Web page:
Ms. Barnett for sure! Ms. Cunningham; she was so smart and gave me great advice. Ms. Zeller was another one I adored. Mr. Reid, Madame Cross, Ms. Lenahan…so many! I loved the front office staff. I was often tardy, and they always had my tardy slip ready for me!
I grew up in a household where we went to church each week and my mom was a preacher. Mr. Elsesser had to put up with me a lot in religion class, because I always had questions!
What would you say are some of the things that you still carry with you, from your time at Sacred Heart Academy? What set SHA apart?
For me, it came down to opportunities. First of all, the King Scholarship Program was so important. Without it, I would have attended duPont Manual High School – and I would have received a top-notch education there as well! – but Mr. Nick King made it possible for me to attend Sacred Heart. He gave us so much in the way of his time and willingness to expose us to so many things that we otherwise, wouldn’t have been able to see and do. Sacred Heart provided diversity in my life too, that helped me become the person I am today. Sacred Heart opened a lot of doors for me and as a result, I’m a fairly well-educated young woman in this world with a decent job and I’m doing the things that relate to the “American Dream."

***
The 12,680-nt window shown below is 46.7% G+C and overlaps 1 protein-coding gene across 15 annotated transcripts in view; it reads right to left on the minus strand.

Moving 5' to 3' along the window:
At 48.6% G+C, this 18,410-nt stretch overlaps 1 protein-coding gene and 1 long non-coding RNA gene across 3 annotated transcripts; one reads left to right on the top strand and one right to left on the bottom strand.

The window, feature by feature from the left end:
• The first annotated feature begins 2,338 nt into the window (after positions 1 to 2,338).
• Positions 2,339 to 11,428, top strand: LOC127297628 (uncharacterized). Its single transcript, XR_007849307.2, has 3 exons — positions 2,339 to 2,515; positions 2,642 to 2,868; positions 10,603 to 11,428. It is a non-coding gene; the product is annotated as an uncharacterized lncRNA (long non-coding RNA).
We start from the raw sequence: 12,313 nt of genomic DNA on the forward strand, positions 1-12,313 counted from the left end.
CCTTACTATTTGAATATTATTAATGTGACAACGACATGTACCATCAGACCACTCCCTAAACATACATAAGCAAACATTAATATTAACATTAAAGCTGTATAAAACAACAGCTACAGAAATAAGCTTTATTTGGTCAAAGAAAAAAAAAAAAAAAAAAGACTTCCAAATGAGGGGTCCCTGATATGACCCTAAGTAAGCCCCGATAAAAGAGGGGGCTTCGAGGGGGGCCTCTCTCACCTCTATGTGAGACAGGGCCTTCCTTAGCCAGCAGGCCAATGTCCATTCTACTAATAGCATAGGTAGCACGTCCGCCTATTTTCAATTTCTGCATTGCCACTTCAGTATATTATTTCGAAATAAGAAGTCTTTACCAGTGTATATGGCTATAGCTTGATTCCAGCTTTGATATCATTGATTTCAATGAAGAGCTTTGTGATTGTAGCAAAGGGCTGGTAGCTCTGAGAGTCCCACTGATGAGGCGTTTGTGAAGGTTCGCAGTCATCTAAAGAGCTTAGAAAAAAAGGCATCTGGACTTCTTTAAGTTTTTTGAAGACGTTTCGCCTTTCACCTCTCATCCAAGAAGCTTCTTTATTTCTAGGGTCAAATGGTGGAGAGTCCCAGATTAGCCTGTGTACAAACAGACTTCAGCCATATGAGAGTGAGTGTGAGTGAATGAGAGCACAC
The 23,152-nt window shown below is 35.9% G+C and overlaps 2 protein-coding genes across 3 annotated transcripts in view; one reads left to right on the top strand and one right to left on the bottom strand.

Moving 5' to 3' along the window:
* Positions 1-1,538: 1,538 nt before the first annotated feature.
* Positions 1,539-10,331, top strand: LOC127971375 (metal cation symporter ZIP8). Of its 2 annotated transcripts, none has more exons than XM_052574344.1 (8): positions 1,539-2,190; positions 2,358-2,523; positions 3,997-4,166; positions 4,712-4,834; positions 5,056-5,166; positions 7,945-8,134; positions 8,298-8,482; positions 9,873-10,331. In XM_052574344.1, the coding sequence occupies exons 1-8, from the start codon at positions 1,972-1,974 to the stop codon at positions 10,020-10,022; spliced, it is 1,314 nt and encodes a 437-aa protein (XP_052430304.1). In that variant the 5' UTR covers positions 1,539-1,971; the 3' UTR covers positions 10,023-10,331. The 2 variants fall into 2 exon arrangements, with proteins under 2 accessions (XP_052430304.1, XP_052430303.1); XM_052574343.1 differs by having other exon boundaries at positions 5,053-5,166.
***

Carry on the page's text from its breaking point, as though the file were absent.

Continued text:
What does “leadership” mean to you?
I would say leadership is about inspiring people to want to complete the mission.
Where do you see yourself geographically in the next several years?
I have total wanderlust! I really enjoy traveling but I do think I will likely end up in Washington, D.C., depending on where my career takes me.
Thank you, Autumn for your time and for helping inspire current and Forever Valkyries through your story of servant leadership with the United States Air Force!